ESP32 DevKit ESP32-WROOM GPIO Pinout


ESP32-WROOM-32 is a powerful, generic Wi-Fi+BT+BLE MCU module that targets a wide variety of applications, ranging from low-power sensor networks to the most demanding tasks, such as voice encoding, music streaming and MP3 decoding.

ESP32 LED Blink Example
At the core of this module is the ESP32-D0WDQ6 chip*. The chip embedded is designed to be scalable and adaptive. There are two CPU cores that can be individually controlled, and the CPU clock frequency is adjustable from 80 MHz to 240 MHz. The user may also power off the CPU and make use of the low-power co-processor to constantly monitor the peripherals for changes or crossing of thresholds. ESP32 integrates a rich set of peripherals, ranging from capacitive touch sensors, Hall sensors, SD card interface, Ethernet, high-speed SPI, UART, I2S and I2C.

For more details Read ESP32-WROOM32 Data sheet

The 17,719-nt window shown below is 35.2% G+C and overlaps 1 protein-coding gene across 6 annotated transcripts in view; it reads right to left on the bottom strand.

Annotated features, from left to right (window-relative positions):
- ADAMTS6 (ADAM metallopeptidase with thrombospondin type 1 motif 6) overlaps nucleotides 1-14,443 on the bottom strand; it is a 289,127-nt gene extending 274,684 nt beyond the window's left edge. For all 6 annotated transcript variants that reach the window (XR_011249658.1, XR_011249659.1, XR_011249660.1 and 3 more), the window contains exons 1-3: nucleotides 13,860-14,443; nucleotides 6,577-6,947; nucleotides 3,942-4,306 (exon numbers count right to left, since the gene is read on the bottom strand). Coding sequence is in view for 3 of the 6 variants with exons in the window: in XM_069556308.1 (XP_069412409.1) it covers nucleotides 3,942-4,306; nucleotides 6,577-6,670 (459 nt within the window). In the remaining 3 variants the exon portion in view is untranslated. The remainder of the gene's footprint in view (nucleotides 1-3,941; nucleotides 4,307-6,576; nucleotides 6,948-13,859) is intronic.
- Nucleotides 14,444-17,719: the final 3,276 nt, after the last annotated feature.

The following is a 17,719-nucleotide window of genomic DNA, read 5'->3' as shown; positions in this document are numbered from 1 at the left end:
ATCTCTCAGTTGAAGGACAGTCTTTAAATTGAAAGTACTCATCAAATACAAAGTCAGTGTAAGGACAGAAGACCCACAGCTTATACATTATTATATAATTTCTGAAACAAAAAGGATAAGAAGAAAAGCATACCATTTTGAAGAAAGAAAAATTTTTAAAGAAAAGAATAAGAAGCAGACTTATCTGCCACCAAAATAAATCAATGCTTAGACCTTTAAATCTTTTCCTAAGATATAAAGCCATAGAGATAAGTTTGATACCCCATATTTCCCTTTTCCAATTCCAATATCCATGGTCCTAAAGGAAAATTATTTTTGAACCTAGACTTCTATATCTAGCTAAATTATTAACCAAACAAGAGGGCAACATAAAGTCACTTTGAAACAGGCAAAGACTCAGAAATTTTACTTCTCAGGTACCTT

The integration of Bluetooth, Bluetooth LE and Wi-Fi ensures that a wide range of applications can be targeted, and that the module is future proof: using Wi-Fi allows a large physical range and direct connection to the internet through a Wi-Fi router, while using Bluetooth allows the user to conveniently connect to the phone or broadcast low energy beacons for its detection. The sleep current of the ESP32 chip is less than 5 μA, making it suitable for battery powered and wearable electronics applications. ESP32 supports a data rate of up to 150 Mbps, and 20.5 dBm output power at the antenna to ensure the widest physical range. As such the chip does offer industry-leading specifications and the best performance for electronic integration, range, power consumption, and connectivity. The operating system chosen for ESP32 is freeRTOS with LwIP; TLS 1.2 with hardware acceleration is built in as well. Secure (encrypted) over the air (OTA) upgrade is also supported, so that developers can continually upgrade their products even after their release.